With everything that’s happening, we might count on the sky to give us a sense of stability. But maybe we’re asking too much.
The Moon, which Shakespeare presciently called “inconstant,” moves 1½ inches (3.8 centimeters) farther from Earth each year. Not worth losing sleep over. But on Mars, the billionaire astronauts may be less sanguine. The largest martian satellite, Phobos, orbits more closely to its planet’s surface than any other moon in the solar system, just 3,700 miles (6,000 kilometers) away. It’s also moving closer at some 6 feet (1.8 meters) per century. This produces ever-increasing tidal stresses on Phobos that are creating worrisome stretch marks. Eventually, it will be torn to pieces so that its name — “fear” in ancient Greek — may be frighteningly appropriate.
But far more frightening is Comet 109P/Swift-Tuttle. Much beloved because the fragments it sheds are summer’s Perseid meteors, it was discovered by astronomers Lewis Swift and Horace Tuttle within just three days of each other in July 1862. The giant, fast-moving comet can come as close to Earth’s orbit as 0.0009 astronomical unit, making it the most dangerous celestial object to humankind. (One astronomical unit is the average Earth-Sun distance.) But calculating where it will be in the far future is not easy. Its orbital period is 133.28 years, and if you’re a math savant you probably realize that number is suspiciously close to 11 times Jupiter’s orbital period of 11.86 Earth years. So yes, something interesting happened a thousand years ago: The comet got snagged by Jupiter’s repeated gravitational tugs and adopted an 11:1 resonance, circling the Sun once for 11 jovian orbits.
Will this at least give it enough stability that we can accurately predict its future orbit? No! It’s likely to stay in the same predictable pattern for a few thousand years, sure, but after long enough, all bets are off.
We’d at least like stability closer to home, like in our bodies’ atoms. But it’s a mixed bag even here. You may recall atoms have protons and neutrons in their nuclei. Elements have varieties — called isotopes — characterized by their differing number of neutrons. We breathe oxygen that mostly has eight protons and eight neutrons. But a tiny fraction boasts an extra one or two neutrons. No matter: All oxygen isotopes last forever.
Stability at last? Not so fast. “Forever” isn’t true of their components. A neutron is stable when inside an atom. But when free — like in the continuous streams released by nuclear reactors — the average neutron vanishes in 14 minutes and 40 seconds. Protons do better, with a half-life of around (some say at least) 10 billion trillion trillion years.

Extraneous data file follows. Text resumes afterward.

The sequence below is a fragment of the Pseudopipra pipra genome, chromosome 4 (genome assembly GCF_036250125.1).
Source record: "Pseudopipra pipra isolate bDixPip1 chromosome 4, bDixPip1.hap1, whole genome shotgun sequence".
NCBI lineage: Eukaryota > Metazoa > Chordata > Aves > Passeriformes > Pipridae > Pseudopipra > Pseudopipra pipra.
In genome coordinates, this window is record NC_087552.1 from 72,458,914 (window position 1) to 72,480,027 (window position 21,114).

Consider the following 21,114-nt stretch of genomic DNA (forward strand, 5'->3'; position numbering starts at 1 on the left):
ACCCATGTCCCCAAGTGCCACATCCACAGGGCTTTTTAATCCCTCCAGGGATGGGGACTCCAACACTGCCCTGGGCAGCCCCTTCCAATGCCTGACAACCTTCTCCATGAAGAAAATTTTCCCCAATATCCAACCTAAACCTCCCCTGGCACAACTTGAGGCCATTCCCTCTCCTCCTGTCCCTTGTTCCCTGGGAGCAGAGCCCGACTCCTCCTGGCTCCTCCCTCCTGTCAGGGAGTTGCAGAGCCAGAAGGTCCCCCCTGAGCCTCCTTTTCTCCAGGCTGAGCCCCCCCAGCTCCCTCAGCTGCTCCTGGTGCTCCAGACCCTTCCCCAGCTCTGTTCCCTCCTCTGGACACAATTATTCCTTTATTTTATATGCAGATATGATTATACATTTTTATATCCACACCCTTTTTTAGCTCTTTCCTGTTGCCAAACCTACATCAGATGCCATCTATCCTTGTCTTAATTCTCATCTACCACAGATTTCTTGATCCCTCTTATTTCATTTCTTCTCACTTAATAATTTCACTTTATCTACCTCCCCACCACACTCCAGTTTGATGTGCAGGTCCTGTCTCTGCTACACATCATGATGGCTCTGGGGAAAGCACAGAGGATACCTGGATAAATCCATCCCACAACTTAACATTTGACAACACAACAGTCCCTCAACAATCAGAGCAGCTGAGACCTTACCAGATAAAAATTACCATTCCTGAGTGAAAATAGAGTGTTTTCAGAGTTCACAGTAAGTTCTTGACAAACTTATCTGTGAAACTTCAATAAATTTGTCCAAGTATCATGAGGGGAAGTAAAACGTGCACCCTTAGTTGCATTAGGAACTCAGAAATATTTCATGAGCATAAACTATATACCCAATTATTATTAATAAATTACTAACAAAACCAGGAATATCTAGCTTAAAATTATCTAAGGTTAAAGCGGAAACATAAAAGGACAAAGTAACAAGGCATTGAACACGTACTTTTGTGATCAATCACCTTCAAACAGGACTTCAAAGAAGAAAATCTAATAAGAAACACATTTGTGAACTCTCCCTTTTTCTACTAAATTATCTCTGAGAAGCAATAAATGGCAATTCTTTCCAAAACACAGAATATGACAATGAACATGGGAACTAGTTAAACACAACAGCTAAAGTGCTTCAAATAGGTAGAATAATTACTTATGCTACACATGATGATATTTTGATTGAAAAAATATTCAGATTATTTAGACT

What about the rest of the universe’s atoms? Here’s where numbers and patterns enter the picture. Of the hundreds of isotopes in the natural world, all elements with atomic numbers 1 through 82 have at least one stable isotope. And all elements housing more than 82 protons have no stable varieties.
We might assume nature has no preference for odd or even numbers. But that’s not true. The vast majority of the most abundant elements — those atomic numbers 1 through 82 — are stable if they have an even number of protons and of neutrons, and unstable if they have an odd number. Moreover, even-atomic-number elements are not radioactive and last forever.
Sometimes we get surprised. You can go on Amazon and buy a pound block of pure bismuth for a few dollars. It’s a beautiful element, suitable for displaying in your living room. What’s currently fashionable is to melt it down in a saucepan and let it re-solidify, skimming off a surface layer, which spontaneously forms astonishing shapes like jagged skyscrapers. Anyway, until recently, everyone thought bismuth was eternally stable. But measurements in 2003 surprised French researchers, who found it has a half-life of 1.9 x 1019 years. So, while Amazon doesn’t say so, half of your precious bismuth will vanish in 19 million trillion years.
Ah, stability, where art thou?